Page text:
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Sports >  Gonzaga basketball

Admirers recall Fitzgerald’s impact

Hundreds gather at Northern Quest Casino to memorialize coach, mentor

More than 1,000 people fill the Pend Oreille Pavilion at Northern Quest Casino to pay their respects to Dan Fitzgerald on Wednesday. (CHRISTOPHER ANDERSON)
More than 1,000 people fill the Pend Oreille Pavilion at Northern Quest Casino to pay their respects to Dan Fitzgerald on Wednesday. (CHRISTOPHER ANDERSON)
The Spokesman-Review

Even before the first words were spoken, the huge crowd at a memorial service for Daniel John Fitzgerald on Wednesday quietly defined the legacy of the beloved former Gonzaga University basketball coach.

There was the woman who, as a 10-year-old girl, kept score for him when he coached at a Catholic high school; the former GU standout who spent 32 hours traveling from Australia for the service; and the law student who was one of Fitzgerald’s first statistics keepers.

“He would remember everybody’s name here,” said Eddie Hilfer, who went from that stats desk to become a New York attorney.

Nearly 1,200 people filled the seats and stood along the walls of the Pend Oreille Pavilion at Northern Quest Casino near Airway Heights for Wednesday’s memorial.

Fitzgerald, 67, was working as the casino’s communications manager, serving in its charitable giving programs, when he died on Jan. 19. The cause of death was presumed to be a heart attack, his family said at the time.

Fitzgerald may be known as the coach who laid the foundation for Gonzaga’s national prominence in basketball, but those who knew him best said his success came from something greater than his demand for excellence.

Above all, he was their friend and supporter, they said.

“When you were with Fitz, he treated you like the most important person in the world,” nephew Jim Fitzgerald said from a stage decorated with flowers. An urn holding his uncle’s ashes stood at center stage.

“Players are an extension of their coach, and the coach was as tough as they come,” said nephew Ryan Fitzgerald, basketball coach at Cheney High School.

Watching him prance up and down the sidelines, yelling at the officials and throwing towels, he said, “I knew I wanted to be like Uncle Dan.”

Fitzgerald was well known for his conviviality, his one-liners and his late-night huddles in darkened bars.

The coach once told former player Geoff Goss he was so slow that Fitzgerald could time his running with a sundial, Goss told the crowd.

Teammate Jeff Brown, who played in the 1990s when GU’s dynasty was formed, said, “Fitz often joked I couldn’t jump over the Spokane phone book, even without the yellow pages.”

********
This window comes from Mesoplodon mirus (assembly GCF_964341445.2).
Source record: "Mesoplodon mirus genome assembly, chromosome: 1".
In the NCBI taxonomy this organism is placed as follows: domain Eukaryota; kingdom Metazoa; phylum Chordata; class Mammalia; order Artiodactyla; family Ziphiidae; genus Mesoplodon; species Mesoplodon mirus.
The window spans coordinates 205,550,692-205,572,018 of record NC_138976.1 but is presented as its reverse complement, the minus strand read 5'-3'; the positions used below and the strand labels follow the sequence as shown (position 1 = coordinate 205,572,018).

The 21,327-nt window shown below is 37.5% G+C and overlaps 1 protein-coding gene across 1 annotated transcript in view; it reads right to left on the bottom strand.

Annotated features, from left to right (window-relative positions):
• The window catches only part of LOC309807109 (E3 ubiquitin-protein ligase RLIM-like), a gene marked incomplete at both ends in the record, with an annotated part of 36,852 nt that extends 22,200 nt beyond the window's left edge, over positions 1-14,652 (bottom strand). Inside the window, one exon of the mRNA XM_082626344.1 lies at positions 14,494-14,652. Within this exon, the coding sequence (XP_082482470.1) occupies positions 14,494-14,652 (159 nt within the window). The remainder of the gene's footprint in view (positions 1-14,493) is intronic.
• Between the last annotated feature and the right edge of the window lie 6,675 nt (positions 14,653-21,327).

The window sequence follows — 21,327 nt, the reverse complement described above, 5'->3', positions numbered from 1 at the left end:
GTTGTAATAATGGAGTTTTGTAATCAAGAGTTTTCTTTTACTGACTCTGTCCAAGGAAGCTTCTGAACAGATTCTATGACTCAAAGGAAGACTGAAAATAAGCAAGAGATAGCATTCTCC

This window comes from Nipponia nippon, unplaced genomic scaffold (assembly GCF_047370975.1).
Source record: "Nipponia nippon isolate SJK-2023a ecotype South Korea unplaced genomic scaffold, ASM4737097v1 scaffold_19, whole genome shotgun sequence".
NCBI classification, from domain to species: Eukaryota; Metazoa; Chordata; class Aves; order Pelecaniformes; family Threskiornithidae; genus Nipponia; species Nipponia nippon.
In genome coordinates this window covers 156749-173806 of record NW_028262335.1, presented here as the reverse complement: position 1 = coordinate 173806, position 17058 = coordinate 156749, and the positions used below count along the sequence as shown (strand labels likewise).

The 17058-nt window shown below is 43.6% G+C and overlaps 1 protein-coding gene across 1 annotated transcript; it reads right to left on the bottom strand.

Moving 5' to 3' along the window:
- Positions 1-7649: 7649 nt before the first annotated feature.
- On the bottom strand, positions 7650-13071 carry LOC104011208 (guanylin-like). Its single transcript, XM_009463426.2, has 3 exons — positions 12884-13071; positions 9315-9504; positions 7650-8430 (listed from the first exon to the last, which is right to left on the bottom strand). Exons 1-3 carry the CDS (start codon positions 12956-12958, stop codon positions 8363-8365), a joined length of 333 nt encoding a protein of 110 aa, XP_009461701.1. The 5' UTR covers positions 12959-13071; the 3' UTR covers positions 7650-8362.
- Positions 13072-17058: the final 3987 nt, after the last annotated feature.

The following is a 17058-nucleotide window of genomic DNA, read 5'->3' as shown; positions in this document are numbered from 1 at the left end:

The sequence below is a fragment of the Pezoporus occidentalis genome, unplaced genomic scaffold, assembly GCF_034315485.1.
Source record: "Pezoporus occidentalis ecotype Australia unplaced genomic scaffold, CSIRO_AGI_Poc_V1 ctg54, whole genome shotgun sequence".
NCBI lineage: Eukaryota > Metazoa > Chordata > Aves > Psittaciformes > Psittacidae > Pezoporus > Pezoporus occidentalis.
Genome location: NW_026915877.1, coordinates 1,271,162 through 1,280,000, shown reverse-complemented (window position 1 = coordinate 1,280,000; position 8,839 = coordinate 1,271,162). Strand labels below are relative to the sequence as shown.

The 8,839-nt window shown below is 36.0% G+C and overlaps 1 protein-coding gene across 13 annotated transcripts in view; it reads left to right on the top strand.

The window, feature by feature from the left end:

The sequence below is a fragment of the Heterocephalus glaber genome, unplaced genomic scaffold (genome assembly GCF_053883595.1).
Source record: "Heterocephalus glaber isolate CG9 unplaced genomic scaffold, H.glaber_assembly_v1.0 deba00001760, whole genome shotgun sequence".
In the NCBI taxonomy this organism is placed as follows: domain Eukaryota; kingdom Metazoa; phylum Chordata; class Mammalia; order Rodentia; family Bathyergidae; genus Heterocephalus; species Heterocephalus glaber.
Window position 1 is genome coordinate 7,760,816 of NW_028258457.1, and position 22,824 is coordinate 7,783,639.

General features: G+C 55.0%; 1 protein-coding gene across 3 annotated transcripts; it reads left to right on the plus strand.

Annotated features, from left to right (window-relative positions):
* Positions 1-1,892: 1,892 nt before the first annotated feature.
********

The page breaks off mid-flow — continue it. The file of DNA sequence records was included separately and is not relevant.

Calling it “a privilege to work for the man who created the term ‘Zag,’ ” Brown said that overcoming GU’s underdog status was a reward for the hard work of winning basketball.

Fitzgerald’s role as GU head coach began in 1978. In the early 1980s he stepped away from his coaching position for several years to concentrate on duties as GU athletic director before resuming the coaching job.

In 1994, his team won the West Coast Conference title and in 1995 qualified for GU’s first NCAA tournament appearance. He stepped down in 1997 with a record of 252-171.

Fitzgerald was born at home in San Francisco on March 3, 1942. His father owned a bar in the Haight district.

As a child, he had a number of health problems and wore braces to straighten his legs and feet, said his brother, Jim Fitzgerald.

During his high school years, he attended a Roman Catholic seminary but left as a junior. He became a talented baseball player but turned away the chance to play professionally.

He and his wife, Darleen, who survives him, met in their teens and married in 1962.

Fitzgerald’s first coaching job was for a grammar school. He went on to coach at the high-school level in California, including Archbishop Mitty High, where he led the school to a league title and regional championship game.

Robert Freitas, an attorney in Menlo Park, Calif., played for Fitzgerald on one of those Mitty teams.

“He would push you and drive you, and you always felt he was with you,” Freitas said.

Mary Hile-Nepfel was his 10-year-old scorekeeper at Mitty. One time, she said, Fitzgerald defended her competence to a doubtful referee.

“He was the kind of person who made you feel special,” she said.

Maybe it was Fitzgerald’s inspiration that led Hile-Nepfel to a career coaching women’s basketball for 19 years at the University of San Francisco, she said.

John Rillie, another player from the 1990s, said making the journey to Spokane from Australia was an easy decision because if it hadn’t been for Fitzgerald’s belief in his potential, he probably wouldn’t have won a basketball scholarship to GU.

Dennis Awtrey, a former Santa Clara basketball player who went on to a career in the NBA, said he met Fitzgerald through an annual golf tournament at Santa Clara and would come to Spokane frequently to visit him.

He said fellow golfers would stay up late in the bar just to be with Fitzgerald. “You didn’t want to miss anything because you knew it was going to be fun.”

Fitzgerald coached as an assistant at Santa Clara University and GU before becoming head coach at Gonzaga.

Awtrey, of Manzanita, Ore., said the turnout for Fitzgerald’s service was not a surprise to him. “This is what I would have hoped for,” he said.

Phil Haugen, the assistant general manager at the casino, said Fitzgerald was hired more than three years ago “because he knew everybody” and became a perfect fit in the tribal casino’s outreach programs.

“He truly was an incredible man, and I will miss him,” Haugen told the crowd.

Fitzgerald’s daughter Kelly also stood before the crowd and acknowledged the outpouring of sympathy. “I think if it’s possible even my dad would be speechless,” she said.

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